After three long years at the University of Chicago, I’ve finally come to the most important conclusion of my student career: Elections at the University of Chicago and the house salad at Shinju on 53rd are one and the same. In other words, you forget from the other times you’ve had it that, instead of being delicious and exciting, it’s always utterly disappointing and an absolute disgrace to house salads and elections everywhere.
What comes to mind when you think of a house salad on the menu of an establishment described on Google as a “casual spot for raw & cooked Japanese fare”? I, for one, immediately think of a lovely little bowl of salad greens, smothered in a generous helping of that oh-so-delicious orange ginger dressing. At the very least, I would accept anything remotely resembling “salad greens” and “dressing.” Shinju, however, has chosen to abuse my generosity and the culinary conscience of billions—their “house salad” is a bowl of shredded cabbage topped with spicy mayonnaise, and I eat it anyway like the filthy animal I am.
Now, what comes to mind when you think of an election at an academic institution described on Google as a school that “ranks among the world’s top ten universities”? I, for one, immediately think of a reasoned, intellectual debate on policy issues that matter to the student body. At the very least, I would accept anything remotely resembling “coherent thought” and “decorum.” The University of Chicago, however, has chosen to abuse my generosity and the political conscience of thousands of students—its “elections” are hollow excuses to make fun of and attack classmates, and I vote anyways like the filthy animal I am.
Unlike at Shinju though, where failing to finish your food is punishable by additional fees, our Student Government situation isn’t one without alternatives. Simply put, we don’t have to accept whatever it is that we call “elections” as a finality. We, as students, can change the toxic culture around Student Government and its elections, a situation that will persist so long as we allow it to.
It would be naïve to assume that just telling people to be nice would solve this problem. Just as there are people who think spicy mayonnaise is a dressing, there are also those who fervently believe that those opposed to them aren’t just wrong, but fundamentally bad. I’ve been on the receiving end of both misconceptions, and they are equally terrible.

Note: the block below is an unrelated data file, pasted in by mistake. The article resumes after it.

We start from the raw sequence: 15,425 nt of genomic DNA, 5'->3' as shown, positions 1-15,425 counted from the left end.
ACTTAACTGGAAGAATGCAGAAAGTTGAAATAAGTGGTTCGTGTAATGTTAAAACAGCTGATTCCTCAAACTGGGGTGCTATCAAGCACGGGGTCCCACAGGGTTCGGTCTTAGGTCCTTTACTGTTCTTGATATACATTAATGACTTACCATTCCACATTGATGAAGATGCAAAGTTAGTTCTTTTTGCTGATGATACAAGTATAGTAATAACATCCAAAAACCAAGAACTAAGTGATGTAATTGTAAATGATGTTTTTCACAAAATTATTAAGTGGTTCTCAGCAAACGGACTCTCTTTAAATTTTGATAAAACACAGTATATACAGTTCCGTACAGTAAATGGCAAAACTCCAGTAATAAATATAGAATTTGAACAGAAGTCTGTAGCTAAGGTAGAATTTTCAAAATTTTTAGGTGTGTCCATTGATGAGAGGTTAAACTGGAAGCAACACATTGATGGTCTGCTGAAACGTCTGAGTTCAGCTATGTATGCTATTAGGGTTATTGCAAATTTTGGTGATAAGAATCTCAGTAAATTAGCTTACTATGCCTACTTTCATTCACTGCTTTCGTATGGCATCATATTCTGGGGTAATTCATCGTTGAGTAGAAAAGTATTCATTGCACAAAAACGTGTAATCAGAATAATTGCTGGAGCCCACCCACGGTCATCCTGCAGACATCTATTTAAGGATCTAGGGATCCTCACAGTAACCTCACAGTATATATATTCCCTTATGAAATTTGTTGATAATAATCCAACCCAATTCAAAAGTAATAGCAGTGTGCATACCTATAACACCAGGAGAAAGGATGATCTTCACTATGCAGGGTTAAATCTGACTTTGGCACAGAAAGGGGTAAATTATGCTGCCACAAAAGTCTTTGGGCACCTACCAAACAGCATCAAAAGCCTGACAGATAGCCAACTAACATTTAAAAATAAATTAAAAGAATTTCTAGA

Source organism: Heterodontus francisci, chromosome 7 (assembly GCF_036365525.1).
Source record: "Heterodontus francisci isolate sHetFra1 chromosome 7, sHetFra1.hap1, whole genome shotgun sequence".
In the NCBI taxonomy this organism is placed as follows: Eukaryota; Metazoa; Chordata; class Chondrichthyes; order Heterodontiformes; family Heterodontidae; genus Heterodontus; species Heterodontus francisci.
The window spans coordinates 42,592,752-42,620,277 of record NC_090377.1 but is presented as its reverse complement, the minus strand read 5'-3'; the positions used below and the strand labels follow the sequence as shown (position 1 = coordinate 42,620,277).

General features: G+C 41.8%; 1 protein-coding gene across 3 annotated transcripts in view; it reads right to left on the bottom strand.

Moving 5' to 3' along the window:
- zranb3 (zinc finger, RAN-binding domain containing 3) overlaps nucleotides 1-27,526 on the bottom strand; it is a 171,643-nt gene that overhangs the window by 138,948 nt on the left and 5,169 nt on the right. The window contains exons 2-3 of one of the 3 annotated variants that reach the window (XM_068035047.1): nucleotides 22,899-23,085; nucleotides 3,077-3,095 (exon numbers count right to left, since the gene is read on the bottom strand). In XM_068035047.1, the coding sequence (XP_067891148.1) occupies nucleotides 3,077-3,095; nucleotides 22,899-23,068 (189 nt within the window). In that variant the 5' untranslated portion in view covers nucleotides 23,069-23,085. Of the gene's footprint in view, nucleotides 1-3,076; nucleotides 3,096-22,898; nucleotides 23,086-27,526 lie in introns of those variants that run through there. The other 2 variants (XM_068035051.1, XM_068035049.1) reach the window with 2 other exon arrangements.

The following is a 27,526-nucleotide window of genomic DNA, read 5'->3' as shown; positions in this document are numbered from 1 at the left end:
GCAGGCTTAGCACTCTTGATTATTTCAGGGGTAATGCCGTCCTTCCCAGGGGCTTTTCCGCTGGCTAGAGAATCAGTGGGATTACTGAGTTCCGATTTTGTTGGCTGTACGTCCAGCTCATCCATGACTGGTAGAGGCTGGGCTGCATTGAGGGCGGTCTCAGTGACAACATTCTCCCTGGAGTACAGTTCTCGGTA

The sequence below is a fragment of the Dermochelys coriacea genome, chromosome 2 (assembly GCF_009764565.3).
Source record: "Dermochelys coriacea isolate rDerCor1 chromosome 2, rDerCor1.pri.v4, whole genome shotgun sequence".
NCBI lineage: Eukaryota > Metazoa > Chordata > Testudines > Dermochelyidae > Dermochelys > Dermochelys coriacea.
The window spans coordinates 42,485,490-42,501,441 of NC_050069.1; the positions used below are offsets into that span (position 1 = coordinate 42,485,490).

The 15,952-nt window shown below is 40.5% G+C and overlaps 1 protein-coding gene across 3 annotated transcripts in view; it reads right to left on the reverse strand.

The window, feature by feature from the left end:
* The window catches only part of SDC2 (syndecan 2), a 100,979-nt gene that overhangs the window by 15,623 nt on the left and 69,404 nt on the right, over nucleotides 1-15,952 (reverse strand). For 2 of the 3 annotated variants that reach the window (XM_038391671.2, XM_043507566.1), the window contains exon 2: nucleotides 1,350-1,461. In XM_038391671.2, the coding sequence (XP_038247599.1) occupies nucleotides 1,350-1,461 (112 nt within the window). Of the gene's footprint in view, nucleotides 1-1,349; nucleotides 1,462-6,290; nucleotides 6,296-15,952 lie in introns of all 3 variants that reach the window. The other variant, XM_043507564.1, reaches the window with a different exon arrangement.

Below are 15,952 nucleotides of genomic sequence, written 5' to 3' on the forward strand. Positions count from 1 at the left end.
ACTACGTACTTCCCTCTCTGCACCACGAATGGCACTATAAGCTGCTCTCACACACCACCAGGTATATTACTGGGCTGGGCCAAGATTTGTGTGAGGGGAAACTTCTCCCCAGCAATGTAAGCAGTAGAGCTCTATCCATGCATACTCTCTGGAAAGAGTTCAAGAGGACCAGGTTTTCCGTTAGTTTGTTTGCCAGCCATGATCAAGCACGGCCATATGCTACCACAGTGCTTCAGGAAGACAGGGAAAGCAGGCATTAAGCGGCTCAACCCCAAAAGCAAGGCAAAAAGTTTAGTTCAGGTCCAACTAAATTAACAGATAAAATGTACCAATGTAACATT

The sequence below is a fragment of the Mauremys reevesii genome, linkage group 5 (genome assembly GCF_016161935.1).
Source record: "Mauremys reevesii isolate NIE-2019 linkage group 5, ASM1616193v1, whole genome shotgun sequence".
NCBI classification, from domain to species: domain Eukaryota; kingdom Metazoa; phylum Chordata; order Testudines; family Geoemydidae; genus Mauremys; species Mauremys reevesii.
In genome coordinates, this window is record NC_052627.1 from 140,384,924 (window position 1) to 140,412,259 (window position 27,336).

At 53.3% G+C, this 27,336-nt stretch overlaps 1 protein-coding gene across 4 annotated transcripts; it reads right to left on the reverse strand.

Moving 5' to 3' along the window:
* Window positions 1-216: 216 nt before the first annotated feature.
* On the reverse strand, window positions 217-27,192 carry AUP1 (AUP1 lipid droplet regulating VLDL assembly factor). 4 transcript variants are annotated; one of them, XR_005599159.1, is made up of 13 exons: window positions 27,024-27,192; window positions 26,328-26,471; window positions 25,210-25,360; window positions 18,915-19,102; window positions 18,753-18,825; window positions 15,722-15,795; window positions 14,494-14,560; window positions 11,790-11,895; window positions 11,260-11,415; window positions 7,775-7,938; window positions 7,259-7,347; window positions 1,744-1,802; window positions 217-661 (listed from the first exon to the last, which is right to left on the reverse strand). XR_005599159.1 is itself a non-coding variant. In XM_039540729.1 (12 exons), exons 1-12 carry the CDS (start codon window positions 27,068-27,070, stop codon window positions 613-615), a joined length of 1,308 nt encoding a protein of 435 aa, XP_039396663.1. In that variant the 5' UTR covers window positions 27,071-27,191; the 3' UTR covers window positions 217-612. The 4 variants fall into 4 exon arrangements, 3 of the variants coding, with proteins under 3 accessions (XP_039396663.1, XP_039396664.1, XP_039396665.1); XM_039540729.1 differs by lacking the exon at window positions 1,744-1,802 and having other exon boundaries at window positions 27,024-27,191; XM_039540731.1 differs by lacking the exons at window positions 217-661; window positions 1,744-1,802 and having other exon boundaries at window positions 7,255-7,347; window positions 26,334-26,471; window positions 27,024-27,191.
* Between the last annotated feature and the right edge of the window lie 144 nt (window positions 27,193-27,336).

It would also be wrong to assume that such behavior could be prevented by the Elections and Rules Committee. We can be as hopeful about Student Government as we want, but no matter how many water fountains they put in the Reg (one so far, with a plaque announcing that it was them who put it there), a Student Government committee cannot best human nature.
The reality of elections is that you can regulate some of what a campaign itself does, but you cannot feasibly regulate the behavior of the rest of the student body, especially when they go after students they don’t know. That “unknown” factor is extremely powerful here. It’s much easier to demean a profile picture than it is a person, a lesson on 21st-century human nature that we know all too well. Instead, rather than trying to change the rules to accomplish the Sisyphean task of getting people to be nice to each other, why don’t we try to change the game?
Changing the game, so to speak, would kill two birds with one stone, the second unfortunate pigeon being that, elections aside, Student Government itself is broken. Research from the Campus Policy Research Institute proved what we all already knew—that most students think Student Government does nothing. Even worse, most students don’t even know who their Class Representatives are, let alone believe that their Class Reps understand their issues. That’s right: The elected official who is supposed to know them best, according to students themselves, doesn’t even know what their constituents are dealing with.
What does changing the game consist of, then? In a few words, it’s about making elections familiar and relatable, done by changing the electoral unit from classes to houses. More precisely, rather than electing representatives from each class year, students would elect Student Government representatives from within their own house, the number differing based upon house size. For students who live off-campus such as myself, they would vote—if they choose to participate—as members of their first-year house.